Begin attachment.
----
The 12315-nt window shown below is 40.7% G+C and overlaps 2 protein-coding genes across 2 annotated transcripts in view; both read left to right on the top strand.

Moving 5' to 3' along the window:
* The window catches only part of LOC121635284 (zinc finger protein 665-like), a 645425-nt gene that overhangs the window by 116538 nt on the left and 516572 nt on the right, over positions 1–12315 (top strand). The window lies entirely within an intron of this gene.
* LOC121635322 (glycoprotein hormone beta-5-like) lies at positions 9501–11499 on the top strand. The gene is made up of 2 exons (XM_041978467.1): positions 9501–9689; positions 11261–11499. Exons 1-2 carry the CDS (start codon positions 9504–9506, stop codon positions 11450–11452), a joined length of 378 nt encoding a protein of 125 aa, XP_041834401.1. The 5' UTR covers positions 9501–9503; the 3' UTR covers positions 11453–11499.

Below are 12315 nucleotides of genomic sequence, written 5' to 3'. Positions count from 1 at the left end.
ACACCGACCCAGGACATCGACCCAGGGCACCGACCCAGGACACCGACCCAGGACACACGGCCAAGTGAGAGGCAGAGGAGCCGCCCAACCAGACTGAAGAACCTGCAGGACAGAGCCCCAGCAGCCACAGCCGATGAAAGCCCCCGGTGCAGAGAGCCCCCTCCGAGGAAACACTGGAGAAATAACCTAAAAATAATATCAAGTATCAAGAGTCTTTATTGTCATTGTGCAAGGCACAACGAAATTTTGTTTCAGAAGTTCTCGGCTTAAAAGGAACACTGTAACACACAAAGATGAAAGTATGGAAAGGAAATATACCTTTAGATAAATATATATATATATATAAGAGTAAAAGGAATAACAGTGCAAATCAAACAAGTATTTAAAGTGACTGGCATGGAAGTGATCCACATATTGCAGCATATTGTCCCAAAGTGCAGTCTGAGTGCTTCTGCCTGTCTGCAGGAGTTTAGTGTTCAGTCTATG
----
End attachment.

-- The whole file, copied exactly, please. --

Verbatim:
The 12315-nt window shown below is 40.7% G+C and overlaps 2 protein-coding genes across 2 annotated transcripts in view; both read left to right on the top strand.

Moving 5' to 3' along the window:
* The window catches only part of LOC121635284 (zinc finger protein 665-like), a 645425-nt gene that overhangs the window by 116538 nt on the left and 516572 nt on the right, over positions 1–12315 (top strand). The window lies entirely within an intron of this gene.
* LOC121635322 (glycoprotein hormone beta-5-like) lies at positions 9501–11499 on the top strand. The gene is made up of 2 exons (XM_041978467.1): positions 9501–9689; positions 11261–11499. Exons 1-2 carry the CDS (start codon positions 9504–9506, stop codon positions 11450–11452), a joined length of 378 nt encoding a protein of 125 aa, XP_041834401.1. The 5' UTR covers positions 9501–9503; the 3' UTR covers positions 11453–11499.

Below are 12315 nucleotides of genomic sequence, written 5' to 3'. Positions count from 1 at the left end.
ACACCGACCCAGGACATCGACCCAGGGCACCGACCCAGGACACCGACCCAGGACACACGGCCAAGTGAGAGGCAGAGGAGCCGCCCAACCAGACTGAAGAACCTGCAGGACAGAGCCCCAGCAGCCACAGCCGATGAAAGCCCCCGGTGCAGAGAGCCCCCTCCGAGGAAACACTGGAGAAATAACCTAAAAATAATATCAAGTATCAAGAGTCTTTATTGTCATTGTGCAAGGCACAACGAAATTTTGTTTCAGAAGTTCTCGGCTTAAAAGGAACACTGTAACACACAAAGATGAAAGTATGGAAAGGAAATATACCTTTAGATAAATATATATATATATATAAGAGTAAAAGGAATAACAGTGCAAATCAAACAAGTATTTAAAGTGACTGGCATGGAAGTGATCCACATATTGCAGCATATTGTCCCAAAGTGCAGTCTGAGTGCTTCTGCCTGTCTGCAGGAGTTTAGTGTTCAGTCTATG